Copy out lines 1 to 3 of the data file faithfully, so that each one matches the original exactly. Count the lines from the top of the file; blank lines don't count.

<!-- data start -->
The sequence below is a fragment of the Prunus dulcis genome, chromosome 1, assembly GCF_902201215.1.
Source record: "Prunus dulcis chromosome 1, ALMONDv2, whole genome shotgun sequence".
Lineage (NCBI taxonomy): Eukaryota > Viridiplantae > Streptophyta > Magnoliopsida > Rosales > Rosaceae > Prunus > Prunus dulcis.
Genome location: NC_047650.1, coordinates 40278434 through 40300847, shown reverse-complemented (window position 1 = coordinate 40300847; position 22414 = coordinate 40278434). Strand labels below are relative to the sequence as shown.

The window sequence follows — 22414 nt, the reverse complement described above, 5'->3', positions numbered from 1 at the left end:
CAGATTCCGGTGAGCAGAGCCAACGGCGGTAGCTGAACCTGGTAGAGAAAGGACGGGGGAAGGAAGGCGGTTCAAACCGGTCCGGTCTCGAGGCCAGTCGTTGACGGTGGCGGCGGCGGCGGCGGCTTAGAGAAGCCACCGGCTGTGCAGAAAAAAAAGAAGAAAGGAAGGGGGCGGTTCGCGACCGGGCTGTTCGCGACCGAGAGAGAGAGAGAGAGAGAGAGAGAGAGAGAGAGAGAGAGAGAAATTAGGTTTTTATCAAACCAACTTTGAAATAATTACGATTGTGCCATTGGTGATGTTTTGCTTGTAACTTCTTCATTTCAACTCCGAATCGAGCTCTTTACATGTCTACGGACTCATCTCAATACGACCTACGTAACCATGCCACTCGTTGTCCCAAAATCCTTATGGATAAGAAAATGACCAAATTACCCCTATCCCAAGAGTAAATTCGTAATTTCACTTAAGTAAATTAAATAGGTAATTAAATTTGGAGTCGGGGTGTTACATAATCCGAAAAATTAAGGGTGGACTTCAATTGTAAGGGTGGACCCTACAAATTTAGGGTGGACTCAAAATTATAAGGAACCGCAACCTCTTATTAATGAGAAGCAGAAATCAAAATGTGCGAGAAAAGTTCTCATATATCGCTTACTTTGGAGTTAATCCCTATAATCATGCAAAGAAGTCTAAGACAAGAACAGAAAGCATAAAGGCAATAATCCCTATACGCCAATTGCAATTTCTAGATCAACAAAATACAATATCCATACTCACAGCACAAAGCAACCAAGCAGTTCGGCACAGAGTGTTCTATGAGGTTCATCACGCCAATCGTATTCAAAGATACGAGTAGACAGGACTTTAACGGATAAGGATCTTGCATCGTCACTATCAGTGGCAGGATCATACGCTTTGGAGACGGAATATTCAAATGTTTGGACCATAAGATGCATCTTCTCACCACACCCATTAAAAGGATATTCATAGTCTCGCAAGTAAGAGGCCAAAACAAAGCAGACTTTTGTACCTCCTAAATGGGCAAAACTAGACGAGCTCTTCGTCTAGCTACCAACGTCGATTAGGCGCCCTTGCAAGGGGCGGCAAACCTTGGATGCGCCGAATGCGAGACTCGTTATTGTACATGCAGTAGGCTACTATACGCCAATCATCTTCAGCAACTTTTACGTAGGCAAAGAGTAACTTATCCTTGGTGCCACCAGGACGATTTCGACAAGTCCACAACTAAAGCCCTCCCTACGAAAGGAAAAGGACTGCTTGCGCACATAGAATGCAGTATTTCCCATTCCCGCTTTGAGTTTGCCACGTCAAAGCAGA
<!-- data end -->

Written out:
The sequence below is a fragment of the Prunus dulcis genome, chromosome 1, assembly GCF_902201215.1.
Source record: "Prunus dulcis chromosome 1, ALMONDv2, whole genome shotgun sequence".
Lineage (NCBI taxonomy): Eukaryota > Viridiplantae > Streptophyta > Magnoliopsida > Rosales > Rosaceae > Prunus > Prunus dulcis.